"a person licensed pursuant to either Chapter 89A or Chapter 89C of the NC General Statutes.  The signature and seal of such persons on the fast-track application shall signify that they have the expertise, education, and experience required to design SCMs proposed in the application in accordance with the MDC and that they are in compliance with the applicable standards of professional conduct." 

Chapter 89A of the North Carolina General Statutes pertains to landscape architects and Chapter 89C pertains to engineering and land surveying.

The proposed New Stormwater Technologies Program did not make it into the approved version of the Stormwater Rules, but the process for receiving approval of SCMs and technologies not otherwise covered by the Stormwater Rules has been incorporated into the rules covering the MDC for all SCMs.  The new rules lay out design criteria for infiltration systems, bioretention cells, wet ponds, stormwater wetlands, permeable pavement, sand filters, rainwater harvesting, green roofs, level spreader-filter strips, disconnected impervious surfaces, treatment swales, and dry ponds.

Transferring Stormwater Permits

The EMC now has included Permit Transfer and Renewal regulations in the Stormwater Rules to supplement the transfer process that was modified in 2011 by Session Law.  These new regulations formalize the documents the North Carolina Department of Environmental Quality Division of Energy, Mineral and Land Resources ("DEMLR") will require to initiate a permit transfer.  The necessary documentation now includes:

  • The Permit Transfer application form;
  • Documentation showing that the proposed permittee, if a corporation or LLC, is in good standing with the North Carolina Secretary of State;
  • Legal documentation of the conveyance of the real property containing the stormwater management system to a new owner/proposed permittee;
  • An operation and maintenance agreement signed and notarized by the proposed permittee;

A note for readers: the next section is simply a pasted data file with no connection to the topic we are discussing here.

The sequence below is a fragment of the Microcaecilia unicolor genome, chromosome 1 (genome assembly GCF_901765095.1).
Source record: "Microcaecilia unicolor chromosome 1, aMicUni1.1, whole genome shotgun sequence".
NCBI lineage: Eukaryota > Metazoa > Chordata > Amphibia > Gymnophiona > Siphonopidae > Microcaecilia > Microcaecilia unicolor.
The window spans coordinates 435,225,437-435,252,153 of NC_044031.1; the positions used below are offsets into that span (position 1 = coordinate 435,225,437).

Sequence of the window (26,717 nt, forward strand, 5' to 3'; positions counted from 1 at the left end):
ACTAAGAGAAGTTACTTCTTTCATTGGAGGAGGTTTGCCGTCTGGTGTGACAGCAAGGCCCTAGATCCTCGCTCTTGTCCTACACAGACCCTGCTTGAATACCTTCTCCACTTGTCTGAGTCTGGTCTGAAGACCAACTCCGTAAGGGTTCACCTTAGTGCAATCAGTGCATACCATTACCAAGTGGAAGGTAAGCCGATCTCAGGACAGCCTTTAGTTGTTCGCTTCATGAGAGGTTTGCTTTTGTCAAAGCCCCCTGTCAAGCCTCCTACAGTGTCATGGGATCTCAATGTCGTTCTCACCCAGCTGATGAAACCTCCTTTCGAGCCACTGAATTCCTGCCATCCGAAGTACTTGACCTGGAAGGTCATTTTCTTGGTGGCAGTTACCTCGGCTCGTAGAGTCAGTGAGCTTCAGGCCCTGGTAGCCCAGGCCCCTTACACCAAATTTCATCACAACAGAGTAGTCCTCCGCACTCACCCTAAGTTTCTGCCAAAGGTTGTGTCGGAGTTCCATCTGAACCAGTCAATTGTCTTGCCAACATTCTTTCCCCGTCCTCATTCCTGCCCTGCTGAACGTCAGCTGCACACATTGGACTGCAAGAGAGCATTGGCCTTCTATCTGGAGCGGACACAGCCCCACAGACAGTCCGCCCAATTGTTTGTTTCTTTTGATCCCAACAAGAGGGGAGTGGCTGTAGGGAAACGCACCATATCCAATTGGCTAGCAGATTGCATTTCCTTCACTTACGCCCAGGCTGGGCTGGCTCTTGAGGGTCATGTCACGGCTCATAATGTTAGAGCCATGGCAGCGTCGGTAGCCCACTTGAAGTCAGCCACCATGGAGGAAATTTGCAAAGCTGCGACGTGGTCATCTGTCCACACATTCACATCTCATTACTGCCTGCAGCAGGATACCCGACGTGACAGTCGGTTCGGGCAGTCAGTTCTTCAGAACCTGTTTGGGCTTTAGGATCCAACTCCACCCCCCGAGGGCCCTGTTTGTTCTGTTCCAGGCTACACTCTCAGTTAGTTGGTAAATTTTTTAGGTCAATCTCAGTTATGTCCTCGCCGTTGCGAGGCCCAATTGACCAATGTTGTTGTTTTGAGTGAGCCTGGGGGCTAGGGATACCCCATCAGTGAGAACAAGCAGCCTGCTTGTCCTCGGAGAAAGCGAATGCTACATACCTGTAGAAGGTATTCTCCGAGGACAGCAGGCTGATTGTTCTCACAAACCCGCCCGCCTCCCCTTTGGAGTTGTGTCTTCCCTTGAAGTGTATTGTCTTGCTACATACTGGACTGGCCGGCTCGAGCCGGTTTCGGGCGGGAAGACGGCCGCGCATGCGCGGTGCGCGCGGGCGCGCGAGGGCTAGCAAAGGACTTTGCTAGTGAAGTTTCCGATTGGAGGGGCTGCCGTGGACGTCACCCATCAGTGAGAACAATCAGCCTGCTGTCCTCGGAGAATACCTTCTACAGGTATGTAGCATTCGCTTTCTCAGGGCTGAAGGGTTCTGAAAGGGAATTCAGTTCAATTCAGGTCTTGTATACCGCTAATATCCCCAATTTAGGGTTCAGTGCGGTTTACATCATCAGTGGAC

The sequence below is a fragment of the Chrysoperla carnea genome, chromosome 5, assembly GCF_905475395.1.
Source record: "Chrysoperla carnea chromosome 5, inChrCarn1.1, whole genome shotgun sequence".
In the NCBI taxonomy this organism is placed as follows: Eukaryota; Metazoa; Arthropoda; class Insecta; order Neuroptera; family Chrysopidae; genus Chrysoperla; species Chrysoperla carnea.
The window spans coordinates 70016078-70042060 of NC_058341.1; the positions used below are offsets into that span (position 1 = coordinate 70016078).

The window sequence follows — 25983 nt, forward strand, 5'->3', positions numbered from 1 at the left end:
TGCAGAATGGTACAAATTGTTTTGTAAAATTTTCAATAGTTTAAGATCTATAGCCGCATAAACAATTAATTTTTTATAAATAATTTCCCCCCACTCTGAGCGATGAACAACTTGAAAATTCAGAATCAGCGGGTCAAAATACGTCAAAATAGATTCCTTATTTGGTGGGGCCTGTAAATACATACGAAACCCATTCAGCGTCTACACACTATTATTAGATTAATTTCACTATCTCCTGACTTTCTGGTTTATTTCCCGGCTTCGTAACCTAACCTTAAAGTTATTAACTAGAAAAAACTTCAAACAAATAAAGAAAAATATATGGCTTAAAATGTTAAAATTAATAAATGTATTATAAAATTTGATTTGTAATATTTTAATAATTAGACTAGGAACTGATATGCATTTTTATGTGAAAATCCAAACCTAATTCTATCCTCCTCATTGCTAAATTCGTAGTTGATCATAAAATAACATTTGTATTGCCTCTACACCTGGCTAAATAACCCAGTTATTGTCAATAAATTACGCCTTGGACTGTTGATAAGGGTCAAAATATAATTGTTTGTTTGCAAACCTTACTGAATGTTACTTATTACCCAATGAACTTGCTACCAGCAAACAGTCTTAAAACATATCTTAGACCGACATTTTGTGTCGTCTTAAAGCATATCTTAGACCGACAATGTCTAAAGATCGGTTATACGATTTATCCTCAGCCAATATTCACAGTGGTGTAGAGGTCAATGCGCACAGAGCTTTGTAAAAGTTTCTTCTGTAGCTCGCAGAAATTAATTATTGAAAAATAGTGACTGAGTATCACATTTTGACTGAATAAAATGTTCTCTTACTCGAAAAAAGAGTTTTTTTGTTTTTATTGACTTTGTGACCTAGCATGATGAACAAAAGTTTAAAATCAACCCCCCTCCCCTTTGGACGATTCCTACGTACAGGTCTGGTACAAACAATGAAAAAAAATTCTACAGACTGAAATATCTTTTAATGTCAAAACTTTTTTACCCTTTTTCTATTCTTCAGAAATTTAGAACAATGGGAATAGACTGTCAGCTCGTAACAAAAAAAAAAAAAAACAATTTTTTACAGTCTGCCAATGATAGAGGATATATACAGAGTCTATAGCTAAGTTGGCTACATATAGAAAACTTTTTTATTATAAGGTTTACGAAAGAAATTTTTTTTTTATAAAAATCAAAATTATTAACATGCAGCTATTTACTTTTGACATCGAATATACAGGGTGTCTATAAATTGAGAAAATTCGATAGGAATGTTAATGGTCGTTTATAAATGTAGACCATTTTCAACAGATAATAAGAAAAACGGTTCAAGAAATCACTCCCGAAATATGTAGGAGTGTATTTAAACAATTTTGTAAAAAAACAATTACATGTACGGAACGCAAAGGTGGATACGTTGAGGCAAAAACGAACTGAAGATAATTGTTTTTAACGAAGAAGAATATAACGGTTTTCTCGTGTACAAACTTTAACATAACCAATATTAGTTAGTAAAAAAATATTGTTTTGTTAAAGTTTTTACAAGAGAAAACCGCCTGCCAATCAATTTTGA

• A copy of recorded deed restrictions if required by the permit; and,
  • Certification from a licensed professional that the stormwater system has been built and maintained under the approved plans. 

The Permit Transfer regulations are especially important in the context of community associations where developers often overlook and fail to transfer the community's common area stormwater permits before leaving the project.  Prior to the 2011 Session Law, consent by community associations to take over a stormwater permit was a prerequisite to permit transfer.  Since 2011, DEMLR must transfer the permit to an association upon the request of the declarant (i.e. the developer) if the proper documents are provided and (i) common areas related to the operation and maintenance of the stormwater management system have been conveyed to the unit owners association or owners association under the declaration; (ii) the declarant has conveyed at least fifty percent (50%) of the units or lots to owners other than a declarant; and (iii) the stormwater management system is determined to substantially comply with the stormwater permit after inspection by DEMLR.  The regulations mandate transfer if the conditions are met.  Permit transfer continues to be an area of contention between permittees and community associations who may be unprepared and underfunded to take on operation and maintenance of SCMs.

Conclusion

Because water quality is continually threatened by the discharge of pollutants, stormwater management will continue to receive attention from federal, state, and local authorities.  Opportunities for new projects exist through the fast-track permitting program, even with detailed technical standards.  However, permit transfer may receive heightened scrutiny.  Partnering with consultants and counsel with specialized knowledge and experience with stormwater management and regulatory personnel are a must to obtain permits and avoid enforcement actions.

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© 2017 Ward and Smith, P.A. For further information regarding the issues described above, please contact Amy P. Wang.

This article is not intended to give, and should not be relied upon for, legal advice in any particular circumstance or fact situation. No action should be taken in reliance upon the information contained in this article without obtaining the advice of an attorney.